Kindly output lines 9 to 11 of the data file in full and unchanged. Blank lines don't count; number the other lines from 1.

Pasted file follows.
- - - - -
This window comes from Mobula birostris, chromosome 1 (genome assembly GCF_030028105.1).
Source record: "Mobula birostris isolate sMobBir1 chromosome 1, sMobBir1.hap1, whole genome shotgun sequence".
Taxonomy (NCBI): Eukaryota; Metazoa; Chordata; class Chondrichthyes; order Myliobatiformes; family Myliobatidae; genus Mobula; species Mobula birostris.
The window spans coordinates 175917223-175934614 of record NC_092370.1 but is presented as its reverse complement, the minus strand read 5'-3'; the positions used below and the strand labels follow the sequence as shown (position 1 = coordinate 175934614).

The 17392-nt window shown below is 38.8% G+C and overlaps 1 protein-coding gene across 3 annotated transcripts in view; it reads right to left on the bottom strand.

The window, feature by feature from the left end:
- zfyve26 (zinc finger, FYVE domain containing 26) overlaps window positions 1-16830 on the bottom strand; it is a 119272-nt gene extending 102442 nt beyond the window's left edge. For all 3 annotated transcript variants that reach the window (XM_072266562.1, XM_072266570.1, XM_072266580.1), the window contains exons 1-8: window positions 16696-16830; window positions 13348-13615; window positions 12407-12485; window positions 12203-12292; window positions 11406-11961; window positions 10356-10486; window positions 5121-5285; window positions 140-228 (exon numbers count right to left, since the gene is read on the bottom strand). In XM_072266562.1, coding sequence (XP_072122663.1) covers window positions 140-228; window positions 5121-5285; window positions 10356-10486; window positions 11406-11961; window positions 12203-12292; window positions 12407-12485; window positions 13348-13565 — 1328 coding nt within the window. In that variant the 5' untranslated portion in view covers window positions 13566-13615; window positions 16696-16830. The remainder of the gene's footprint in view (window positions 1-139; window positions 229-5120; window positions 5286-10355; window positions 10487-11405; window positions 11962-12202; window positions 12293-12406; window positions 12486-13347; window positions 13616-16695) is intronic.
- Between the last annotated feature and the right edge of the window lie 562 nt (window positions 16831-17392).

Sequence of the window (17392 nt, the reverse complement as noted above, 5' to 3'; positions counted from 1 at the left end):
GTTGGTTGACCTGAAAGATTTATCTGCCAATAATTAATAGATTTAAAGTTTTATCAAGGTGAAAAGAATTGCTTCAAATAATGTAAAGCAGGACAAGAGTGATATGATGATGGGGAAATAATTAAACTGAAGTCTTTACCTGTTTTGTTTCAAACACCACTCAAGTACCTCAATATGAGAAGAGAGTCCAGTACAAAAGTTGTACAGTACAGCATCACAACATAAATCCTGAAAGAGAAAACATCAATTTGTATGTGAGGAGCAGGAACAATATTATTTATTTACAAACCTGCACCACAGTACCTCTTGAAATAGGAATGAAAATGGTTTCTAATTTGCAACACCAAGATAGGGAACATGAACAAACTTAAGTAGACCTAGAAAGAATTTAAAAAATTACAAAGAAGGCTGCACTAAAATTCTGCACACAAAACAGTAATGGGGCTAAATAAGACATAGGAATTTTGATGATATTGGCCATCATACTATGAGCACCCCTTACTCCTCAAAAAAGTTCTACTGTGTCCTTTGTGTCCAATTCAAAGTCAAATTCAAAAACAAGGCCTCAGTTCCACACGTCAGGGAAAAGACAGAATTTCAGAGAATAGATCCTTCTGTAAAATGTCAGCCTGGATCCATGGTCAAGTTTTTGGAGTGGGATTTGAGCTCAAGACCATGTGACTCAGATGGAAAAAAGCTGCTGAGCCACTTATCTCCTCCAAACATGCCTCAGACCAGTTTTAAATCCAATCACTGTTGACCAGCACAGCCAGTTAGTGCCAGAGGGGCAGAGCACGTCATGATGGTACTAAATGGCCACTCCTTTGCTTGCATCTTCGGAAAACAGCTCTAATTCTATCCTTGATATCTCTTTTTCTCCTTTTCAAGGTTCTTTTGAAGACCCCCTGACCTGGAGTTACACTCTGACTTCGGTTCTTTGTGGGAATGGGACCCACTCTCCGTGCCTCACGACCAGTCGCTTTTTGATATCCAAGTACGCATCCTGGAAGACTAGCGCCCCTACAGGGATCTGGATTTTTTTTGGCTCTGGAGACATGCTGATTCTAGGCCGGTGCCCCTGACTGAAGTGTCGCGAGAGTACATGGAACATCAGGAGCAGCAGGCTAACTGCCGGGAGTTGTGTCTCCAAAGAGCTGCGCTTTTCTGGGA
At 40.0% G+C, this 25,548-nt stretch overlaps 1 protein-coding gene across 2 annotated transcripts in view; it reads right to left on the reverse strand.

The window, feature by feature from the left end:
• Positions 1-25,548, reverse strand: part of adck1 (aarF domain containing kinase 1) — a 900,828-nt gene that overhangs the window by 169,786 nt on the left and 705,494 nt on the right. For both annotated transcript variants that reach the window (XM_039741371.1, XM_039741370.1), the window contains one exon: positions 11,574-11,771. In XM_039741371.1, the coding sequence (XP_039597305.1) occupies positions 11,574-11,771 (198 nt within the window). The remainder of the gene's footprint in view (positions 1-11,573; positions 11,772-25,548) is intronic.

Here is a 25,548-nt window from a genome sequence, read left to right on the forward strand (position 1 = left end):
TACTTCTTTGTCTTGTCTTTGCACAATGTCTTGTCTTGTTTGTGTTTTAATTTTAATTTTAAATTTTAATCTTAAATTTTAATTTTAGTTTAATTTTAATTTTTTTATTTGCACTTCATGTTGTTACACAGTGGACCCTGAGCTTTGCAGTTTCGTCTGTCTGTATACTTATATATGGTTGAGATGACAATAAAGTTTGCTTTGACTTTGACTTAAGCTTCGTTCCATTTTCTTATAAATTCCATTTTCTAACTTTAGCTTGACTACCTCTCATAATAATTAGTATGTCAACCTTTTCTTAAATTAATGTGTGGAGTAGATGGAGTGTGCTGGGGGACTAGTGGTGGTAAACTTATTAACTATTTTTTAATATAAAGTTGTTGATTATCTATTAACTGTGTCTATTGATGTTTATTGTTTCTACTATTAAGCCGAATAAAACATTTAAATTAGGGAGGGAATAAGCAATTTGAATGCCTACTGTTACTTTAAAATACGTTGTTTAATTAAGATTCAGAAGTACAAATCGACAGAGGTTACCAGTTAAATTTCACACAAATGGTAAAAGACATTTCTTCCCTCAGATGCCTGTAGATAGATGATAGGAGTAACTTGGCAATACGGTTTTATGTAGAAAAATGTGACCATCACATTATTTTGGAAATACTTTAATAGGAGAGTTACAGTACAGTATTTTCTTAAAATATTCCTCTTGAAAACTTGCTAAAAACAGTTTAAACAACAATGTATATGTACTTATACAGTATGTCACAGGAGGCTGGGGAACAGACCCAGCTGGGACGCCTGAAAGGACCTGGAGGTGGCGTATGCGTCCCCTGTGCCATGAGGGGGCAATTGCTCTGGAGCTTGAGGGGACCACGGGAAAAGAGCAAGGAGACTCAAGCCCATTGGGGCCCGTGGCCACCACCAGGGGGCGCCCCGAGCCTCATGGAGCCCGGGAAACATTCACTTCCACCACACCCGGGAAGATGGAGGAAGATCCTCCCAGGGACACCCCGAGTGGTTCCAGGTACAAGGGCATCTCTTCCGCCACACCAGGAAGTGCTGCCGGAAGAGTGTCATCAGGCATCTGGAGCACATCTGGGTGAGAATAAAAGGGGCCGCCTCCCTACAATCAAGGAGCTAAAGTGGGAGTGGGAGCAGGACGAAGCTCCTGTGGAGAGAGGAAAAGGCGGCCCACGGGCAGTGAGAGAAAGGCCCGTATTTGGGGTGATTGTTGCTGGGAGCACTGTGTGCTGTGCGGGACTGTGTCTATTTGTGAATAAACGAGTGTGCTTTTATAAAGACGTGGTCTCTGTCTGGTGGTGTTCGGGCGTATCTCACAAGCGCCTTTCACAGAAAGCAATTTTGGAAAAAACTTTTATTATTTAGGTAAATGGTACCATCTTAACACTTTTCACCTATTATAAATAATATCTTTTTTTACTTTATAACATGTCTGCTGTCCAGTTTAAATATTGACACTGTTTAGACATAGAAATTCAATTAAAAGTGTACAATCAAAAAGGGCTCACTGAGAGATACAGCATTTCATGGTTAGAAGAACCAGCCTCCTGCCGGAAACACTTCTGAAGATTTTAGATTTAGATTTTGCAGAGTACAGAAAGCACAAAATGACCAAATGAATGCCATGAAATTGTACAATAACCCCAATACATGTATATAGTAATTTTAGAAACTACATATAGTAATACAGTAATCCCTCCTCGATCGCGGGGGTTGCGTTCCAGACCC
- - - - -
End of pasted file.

Sequence of the window (17392 nt, the reverse complement as noted above, 5' to 3'; positions counted from 1 at the left end):
GTTGGTTGACCTGAAAGATTTATCTGCCAATAATTAATAGATTTAAAGTTTTATCAAGGTGAAAAGAATTGCTTCAAATAATGTAAAGCAGGACAAGAGTGATATGATGATGGGGAAATAATTAAACTGAAGTCTTTACCTGTTTTGTTTCAAACACCACTCAAGTACCTCAATATGAGAAGAGAGTCCAGTACAAAAGTTGTACAGTACAGCATCACAACATAAATCCTGAAAGAGAAAACATCAATTTGTATGTGAGGAGCAGGAACAATATTATTTATTTACAAACCTGCACCACAGTACCTCTTGAAATAGGAATGAAAATGGTTTCTAATTTGCAACACCAAGATAGGGAACATGAACAAACTTAAGTAGACCTAGAAAGAATTTAAAAAATTACAAAGAAGGCTGCACTAAAATTCTGCACACAAAACAGTAATGGGGCTAAATAAGACATAGGAATTTTGATGATATTGGCCATCATACTATGAGCACCCCTTACTCCTCAAAAAAGTTCTACTGTGTCCTTTGTGTCCAATTCAAAGTCAAATTCAAAAACAAGGCCTCAGTTCCACACGTCAGGGAAAAGACAGAATTTCAGAGAATAGATCCTTCTGTAAAATGTCAGCCTGGATCCATGGTCAAGTTTTTGGAGTGGGATTTGAGCTCAAGACCATGTGACTCAGATGGAAAAAAGCTGCTGAGCCACTTATCTCCTCCAAACATGCCTCAGACCAGTTTTAAATCCAATCACTGTTGACCAGCACAGCCAGTTAGTGCCAGAGGGGCAGAGCACGTCATGATGGTACTAAATGGCCACTCCTTTGCTTGCATCTTCGGAAAACAGCTCTAATTCTATCCTTGATATCTCTTTTTCTCCTTTTCAAGGTTCTTTTGAAGACCCCCTGACCTGGAGTTACACTCTGACTTCGGTTCTTTGTGGGAATGGGACCCACTCTCCGTGCCTCACGACCAGTCGCTTTTTGATATCCAAGTACGCATCCTGGAAGACTAGCGCCCCTACAGGGATCTGGATTTTTTTTGGCTCTGGAGACATGCTGATTCTAGGCCGGTGCCCCTGACTGAAGTGTCGCGAGAGTACATGGAACATCAGGAGCAGCAGGCTAACTGCCGGGAGTTGTGTCTCCAAAGAGCTGCGCTTTTCTGGGA
At 40.0% G+C, this 25,548-nt stretch overlaps 1 protein-coding gene across 2 annotated transcripts in view; it reads right to left on the reverse strand.